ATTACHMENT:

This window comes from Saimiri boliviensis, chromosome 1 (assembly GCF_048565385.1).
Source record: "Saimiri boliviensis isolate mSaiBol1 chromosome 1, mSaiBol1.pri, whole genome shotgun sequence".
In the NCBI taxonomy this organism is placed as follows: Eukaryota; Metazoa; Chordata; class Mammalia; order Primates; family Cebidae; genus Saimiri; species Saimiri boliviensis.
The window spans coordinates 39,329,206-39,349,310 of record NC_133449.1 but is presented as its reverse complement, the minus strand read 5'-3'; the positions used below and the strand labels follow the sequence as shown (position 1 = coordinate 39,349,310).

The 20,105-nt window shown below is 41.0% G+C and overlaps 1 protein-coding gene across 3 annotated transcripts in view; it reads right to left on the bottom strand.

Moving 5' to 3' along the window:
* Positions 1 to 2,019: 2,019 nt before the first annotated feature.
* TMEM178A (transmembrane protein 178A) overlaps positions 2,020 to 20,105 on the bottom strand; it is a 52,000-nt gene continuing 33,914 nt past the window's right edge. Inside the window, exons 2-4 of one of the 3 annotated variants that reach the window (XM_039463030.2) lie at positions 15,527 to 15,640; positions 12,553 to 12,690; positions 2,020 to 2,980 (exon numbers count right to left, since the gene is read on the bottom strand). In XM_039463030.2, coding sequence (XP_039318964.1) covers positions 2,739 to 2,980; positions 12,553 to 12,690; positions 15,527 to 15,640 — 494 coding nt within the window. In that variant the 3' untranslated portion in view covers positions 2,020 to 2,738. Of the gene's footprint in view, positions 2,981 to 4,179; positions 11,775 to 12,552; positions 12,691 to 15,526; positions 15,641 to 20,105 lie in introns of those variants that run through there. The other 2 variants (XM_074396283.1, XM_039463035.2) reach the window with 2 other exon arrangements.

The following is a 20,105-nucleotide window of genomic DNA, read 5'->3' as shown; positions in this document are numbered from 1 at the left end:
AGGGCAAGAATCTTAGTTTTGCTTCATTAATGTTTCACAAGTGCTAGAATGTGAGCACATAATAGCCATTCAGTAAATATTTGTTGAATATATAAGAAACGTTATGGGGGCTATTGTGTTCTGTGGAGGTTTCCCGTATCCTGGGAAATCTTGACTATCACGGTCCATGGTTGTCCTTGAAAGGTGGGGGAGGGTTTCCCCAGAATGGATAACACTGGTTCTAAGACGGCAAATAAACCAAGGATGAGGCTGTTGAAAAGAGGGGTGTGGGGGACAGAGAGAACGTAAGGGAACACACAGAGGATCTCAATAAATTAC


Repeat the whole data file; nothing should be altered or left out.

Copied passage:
This window comes from Saimiri boliviensis, chromosome 1 (assembly GCF_048565385.1).
Source record: "Saimiri boliviensis isolate mSaiBol1 chromosome 1, mSaiBol1.pri, whole genome shotgun sequence".
In the NCBI taxonomy this organism is placed as follows: Eukaryota; Metazoa; Chordata; class Mammalia; order Primates; family Cebidae; genus Saimiri; species Saimiri boliviensis.
The window spans coordinates 39,329,206-39,349,310 of record NC_133449.1 but is presented as its reverse complement, the minus strand read 5'-3'; the positions used below and the strand labels follow the sequence as shown (position 1 = coordinate 39,349,310).

The 20,105-nt window shown below is 41.0% G+C and overlaps 1 protein-coding gene across 3 annotated transcripts in view; it reads right to left on the bottom strand.

Moving 5' to 3' along the window:
* Positions 1 to 2,019: 2,019 nt before the first annotated feature.
* TMEM178A (transmembrane protein 178A) overlaps positions 2,020 to 20,105 on the bottom strand; it is a 52,000-nt gene continuing 33,914 nt past the window's right edge. Inside the window, exons 2-4 of one of the 3 annotated variants that reach the window (XM_039463030.2) lie at positions 15,527 to 15,640; positions 12,553 to 12,690; positions 2,020 to 2,980 (exon numbers count right to left, since the gene is read on the bottom strand). In XM_039463030.2, coding sequence (XP_039318964.1) covers positions 2,739 to 2,980; positions 12,553 to 12,690; positions 15,527 to 15,640 — 494 coding nt within the window. In that variant the 3' untranslated portion in view covers positions 2,020 to 2,738. Of the gene's footprint in view, positions 2,981 to 4,179; positions 11,775 to 12,552; positions 12,691 to 15,526; positions 15,641 to 20,105 lie in introns of those variants that run through there. The other 2 variants (XM_074396283.1, XM_039463035.2) reach the window with 2 other exon arrangements.

The following is a 20,105-nucleotide window of genomic DNA, read 5'->3' as shown; positions in this document are numbered from 1 at the left end:
AGGGCAAGAATCTTAGTTTTGCTTCATTAATGTTTCACAAGTGCTAGAATGTGAGCACATAATAGCCATTCAGTAAATATTTGTTGAATATATAAGAAACGTTATGGGGGCTATTGTGTTCTGTGGAGGTTTCCCGTATCCTGGGAAATCTTGACTATCACGGTCCATGGTTGTCCTTGAAAGGTGGGGGAGGGTTTCCCCAGAATGGATAACACTGGTTCTAAGACGGCAAATAAACCAAGGATGAGGCTGTTGAAAAGAGGGGTGTGGGGGACAGAGAGAACGTAAGGGAACACACAGAGGATCTCAATAAATTAC